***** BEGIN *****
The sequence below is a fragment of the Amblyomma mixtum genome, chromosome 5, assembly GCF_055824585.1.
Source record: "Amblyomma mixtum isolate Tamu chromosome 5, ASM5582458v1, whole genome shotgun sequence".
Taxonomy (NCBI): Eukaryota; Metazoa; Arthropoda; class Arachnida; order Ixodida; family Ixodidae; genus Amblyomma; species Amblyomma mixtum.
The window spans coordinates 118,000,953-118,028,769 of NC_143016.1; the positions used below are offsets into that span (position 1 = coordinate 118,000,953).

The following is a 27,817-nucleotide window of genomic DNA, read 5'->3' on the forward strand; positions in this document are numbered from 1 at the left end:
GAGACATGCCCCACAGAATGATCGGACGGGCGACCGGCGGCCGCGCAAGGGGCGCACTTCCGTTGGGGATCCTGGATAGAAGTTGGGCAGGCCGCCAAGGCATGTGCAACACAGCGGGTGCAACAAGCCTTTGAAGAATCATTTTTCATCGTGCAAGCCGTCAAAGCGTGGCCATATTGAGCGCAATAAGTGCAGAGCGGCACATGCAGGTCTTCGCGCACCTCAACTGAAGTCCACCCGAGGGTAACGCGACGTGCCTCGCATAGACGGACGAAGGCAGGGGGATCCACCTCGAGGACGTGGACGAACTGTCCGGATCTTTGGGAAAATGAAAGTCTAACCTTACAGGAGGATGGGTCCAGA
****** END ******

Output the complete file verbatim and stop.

The sequence below is a fragment of the Amblyomma mixtum genome, chromosome 5, assembly GCF_055824585.1.
Source record: "Amblyomma mixtum isolate Tamu chromosome 5, ASM5582458v1, whole genome shotgun sequence".
Taxonomy (NCBI): Eukaryota; Metazoa; Arthropoda; class Arachnida; order Ixodida; family Ixodidae; genus Amblyomma; species Amblyomma mixtum.
The window spans coordinates 118,000,953-118,028,769 of NC_143016.1; the positions used below are offsets into that span (position 1 = coordinate 118,000,953).

The following is a 27,817-nucleotide window of genomic DNA, read 5'->3' on the forward strand; positions in this document are numbered from 1 at the left end:
GAGACATGCCCCACAGAATGATCGGACGGGCGACCGGCGGCCGCGCAAGGGGCGCACTTCCGTTGGGGATCCTGGATAGAAGTTGGGCAGGCCGCCAAGGCATGTGCAACACAGCGGGTGCAACAAGCCTTTGAAGAATCATTTTTCATCGTGCAAGCCGTCAAAGCGTGGCCATATTGAGCGCAATAAGTGCAGAGCGGCACATGCAGGTCTTCGCGCACCTCAACTGAAGTCCACCCGAGGGTAACGCGACGTGCCTCGCATAGACGGACGAAGGCAGGGGGATCCACCTCGAGGACGTGGACGAACTGTCCGGATCTTTGGGAAAATGAAAGTCTAACCTTACAGGAGGATGGGTCCAGA